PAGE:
Banding stations exist to generate high quality data on birds and bird movement. For most, that is the primary end. At Ruthven, while we produce high quality data, the generation of that data is secondary to the experience of gathering it.
Now, let me qualify that. We have a pretty explicit protocol and we follow it fairly rigourously…..fairly rigourously. But if Peter Thoem wants to spend a little more time on the census, then so be it. Or if we don’t get the nets up and down within a six-hour window…then that’s the breaks. We try to follow the protocol but we’re not driven by it. But for the most part, we’re right on….or, at least close.
For us though, the generation of the data is the vehicle that we use to turn people on to the wonderful world of birds – which are all around them – and, through birds, to an appreciation of the larger natural world. And this is for people of all ages, although I must admit that our bias is toward exposing children and youth to this world. After seeing 1000’s of kids come through the lab in the last couple of years (thanks Natalie!!) I’m convinced that the idea of a nature deficit is a serious problem.
So, we tend to concentrate on kids and I think we’re good at it. Enabling. Encouraging, Empowering. Exposing. We want people, and especially kids, to come away from the experience excited and more aware about birds. And I think we’re achieving that. I’ve pulled together a bunch of pictures taken over just the past week and forwarded to me that show just this.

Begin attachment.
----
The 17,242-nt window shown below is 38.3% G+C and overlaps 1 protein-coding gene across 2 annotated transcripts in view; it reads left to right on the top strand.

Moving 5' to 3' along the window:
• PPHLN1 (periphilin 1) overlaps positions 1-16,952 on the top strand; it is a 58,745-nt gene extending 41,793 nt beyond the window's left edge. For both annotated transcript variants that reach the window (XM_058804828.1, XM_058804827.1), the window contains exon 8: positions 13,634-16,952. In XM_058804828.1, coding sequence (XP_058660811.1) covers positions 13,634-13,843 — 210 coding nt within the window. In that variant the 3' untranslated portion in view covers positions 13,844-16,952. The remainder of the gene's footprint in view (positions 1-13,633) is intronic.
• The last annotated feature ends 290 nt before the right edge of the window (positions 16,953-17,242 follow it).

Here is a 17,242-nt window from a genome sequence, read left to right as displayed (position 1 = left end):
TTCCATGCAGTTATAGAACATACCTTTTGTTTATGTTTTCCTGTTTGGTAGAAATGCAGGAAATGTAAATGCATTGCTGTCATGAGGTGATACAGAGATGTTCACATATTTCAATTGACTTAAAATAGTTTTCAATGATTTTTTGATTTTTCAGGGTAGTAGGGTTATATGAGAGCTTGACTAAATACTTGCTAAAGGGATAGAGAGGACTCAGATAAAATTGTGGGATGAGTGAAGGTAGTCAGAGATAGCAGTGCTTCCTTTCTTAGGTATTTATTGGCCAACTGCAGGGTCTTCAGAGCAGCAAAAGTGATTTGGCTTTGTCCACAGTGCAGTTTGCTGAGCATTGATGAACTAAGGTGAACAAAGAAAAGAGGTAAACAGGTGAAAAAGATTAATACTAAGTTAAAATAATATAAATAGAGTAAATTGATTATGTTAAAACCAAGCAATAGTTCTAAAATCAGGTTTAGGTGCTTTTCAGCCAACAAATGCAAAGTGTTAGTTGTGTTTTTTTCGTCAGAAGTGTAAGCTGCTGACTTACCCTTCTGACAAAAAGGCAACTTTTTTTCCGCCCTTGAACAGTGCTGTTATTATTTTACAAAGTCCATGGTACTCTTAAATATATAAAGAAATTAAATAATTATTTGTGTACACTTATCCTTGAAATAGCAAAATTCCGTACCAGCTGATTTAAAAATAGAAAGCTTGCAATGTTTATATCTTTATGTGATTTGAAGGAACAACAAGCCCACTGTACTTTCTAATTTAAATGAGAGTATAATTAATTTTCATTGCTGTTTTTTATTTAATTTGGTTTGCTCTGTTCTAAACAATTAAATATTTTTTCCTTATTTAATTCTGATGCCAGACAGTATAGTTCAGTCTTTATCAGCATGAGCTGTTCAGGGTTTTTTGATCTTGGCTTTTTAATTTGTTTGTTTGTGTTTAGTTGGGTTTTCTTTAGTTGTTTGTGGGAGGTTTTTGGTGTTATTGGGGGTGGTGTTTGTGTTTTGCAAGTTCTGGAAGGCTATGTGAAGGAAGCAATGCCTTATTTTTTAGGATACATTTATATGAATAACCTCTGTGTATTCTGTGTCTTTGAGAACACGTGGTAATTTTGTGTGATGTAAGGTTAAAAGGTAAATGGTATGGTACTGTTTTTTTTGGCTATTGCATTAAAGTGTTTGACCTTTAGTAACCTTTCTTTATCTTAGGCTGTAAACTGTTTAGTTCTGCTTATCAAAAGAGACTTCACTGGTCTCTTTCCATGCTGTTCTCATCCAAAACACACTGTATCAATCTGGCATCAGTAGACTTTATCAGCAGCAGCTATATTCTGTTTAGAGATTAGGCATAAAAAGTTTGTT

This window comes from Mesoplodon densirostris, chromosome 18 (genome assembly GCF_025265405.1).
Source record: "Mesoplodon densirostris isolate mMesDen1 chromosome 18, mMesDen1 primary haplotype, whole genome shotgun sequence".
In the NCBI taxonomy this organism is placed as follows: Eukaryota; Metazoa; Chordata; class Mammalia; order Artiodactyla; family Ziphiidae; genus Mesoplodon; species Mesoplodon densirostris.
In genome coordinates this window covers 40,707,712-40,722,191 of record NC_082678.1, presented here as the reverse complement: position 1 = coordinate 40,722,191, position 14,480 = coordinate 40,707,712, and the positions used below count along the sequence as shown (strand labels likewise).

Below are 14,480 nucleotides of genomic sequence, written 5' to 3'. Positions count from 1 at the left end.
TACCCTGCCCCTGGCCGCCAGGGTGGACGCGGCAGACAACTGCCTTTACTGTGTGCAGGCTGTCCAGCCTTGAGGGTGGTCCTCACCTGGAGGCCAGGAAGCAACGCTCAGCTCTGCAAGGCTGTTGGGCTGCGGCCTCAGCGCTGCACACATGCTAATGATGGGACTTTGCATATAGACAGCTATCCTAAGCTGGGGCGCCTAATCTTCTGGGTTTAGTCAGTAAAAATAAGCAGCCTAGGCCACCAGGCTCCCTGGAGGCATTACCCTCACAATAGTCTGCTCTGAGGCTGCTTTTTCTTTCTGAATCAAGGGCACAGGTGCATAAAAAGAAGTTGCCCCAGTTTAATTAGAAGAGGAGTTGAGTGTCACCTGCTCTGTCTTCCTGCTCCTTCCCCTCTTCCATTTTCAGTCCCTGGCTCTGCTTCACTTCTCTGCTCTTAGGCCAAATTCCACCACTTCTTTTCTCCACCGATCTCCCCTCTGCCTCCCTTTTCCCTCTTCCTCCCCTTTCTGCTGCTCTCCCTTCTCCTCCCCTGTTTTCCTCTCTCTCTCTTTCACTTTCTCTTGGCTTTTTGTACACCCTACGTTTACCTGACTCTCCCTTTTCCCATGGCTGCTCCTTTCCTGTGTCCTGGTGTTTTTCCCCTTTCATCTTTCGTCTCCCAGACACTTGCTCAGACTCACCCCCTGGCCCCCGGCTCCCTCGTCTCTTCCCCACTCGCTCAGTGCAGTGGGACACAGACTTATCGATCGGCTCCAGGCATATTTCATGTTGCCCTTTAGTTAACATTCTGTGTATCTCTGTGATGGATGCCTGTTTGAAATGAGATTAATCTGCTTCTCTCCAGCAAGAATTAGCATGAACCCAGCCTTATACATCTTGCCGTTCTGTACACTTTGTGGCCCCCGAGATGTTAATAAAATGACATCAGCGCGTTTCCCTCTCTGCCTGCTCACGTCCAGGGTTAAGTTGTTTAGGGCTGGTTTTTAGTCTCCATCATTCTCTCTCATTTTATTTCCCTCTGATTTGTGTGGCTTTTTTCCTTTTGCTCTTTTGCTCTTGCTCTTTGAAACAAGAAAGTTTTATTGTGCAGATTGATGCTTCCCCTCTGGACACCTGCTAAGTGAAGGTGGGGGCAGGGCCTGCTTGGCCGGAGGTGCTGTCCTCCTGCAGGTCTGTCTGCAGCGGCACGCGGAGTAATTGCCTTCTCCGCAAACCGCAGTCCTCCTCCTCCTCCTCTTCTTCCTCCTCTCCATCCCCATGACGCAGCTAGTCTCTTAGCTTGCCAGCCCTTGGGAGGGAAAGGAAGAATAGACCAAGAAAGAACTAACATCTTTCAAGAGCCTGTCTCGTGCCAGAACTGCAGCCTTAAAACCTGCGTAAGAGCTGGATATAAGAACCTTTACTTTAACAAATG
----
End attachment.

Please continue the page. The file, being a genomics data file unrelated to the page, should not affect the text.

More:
Ezra and Giovanni Campanelli, Caleb Scholtens, and James Furber have been regular visitors at Ruthven for many years now (despite their tender ages). All are interested in birds and all are quite capable at idnetification, net extraction, and banding with all that entails. And a couple of them, Ezra and Caleb have branched off into photography. It’s neat to listen to the two of them discussing the relative merits of various settings, etc. and then going out together to try things out. A lot of the pictures you will see today were taken by them.
And then we get the annual “pilgrimmages” – kids coming once a year to celebrate a birthday or a special event or just because it’s “that time of year”. Lexie has been coming out on her birthday for several years now, brought by her Grandfather Ken. It’s interesting to see how they grow up.
And now Ken has brought out two new kids that have expressed an interest in birds: William from Hamilton and Alexander visiting from Nanaimo – both boys are exactly the same age (7) having been born on the same day. You can see the zeal in their eyes.
And then Hannah and her family came out early in the morning (around 6:00 AM) on a school day in order to get a good look at some migrants. They had been out on the weekend but had had to put up with a crowd and so took advantage of the school day. They helped out for an hour and a half and then it was off to school! (But not until Hannah had banded her first bird.)
So data collection is a big thing, but I think that getting people involved, especially kids, is bigger…..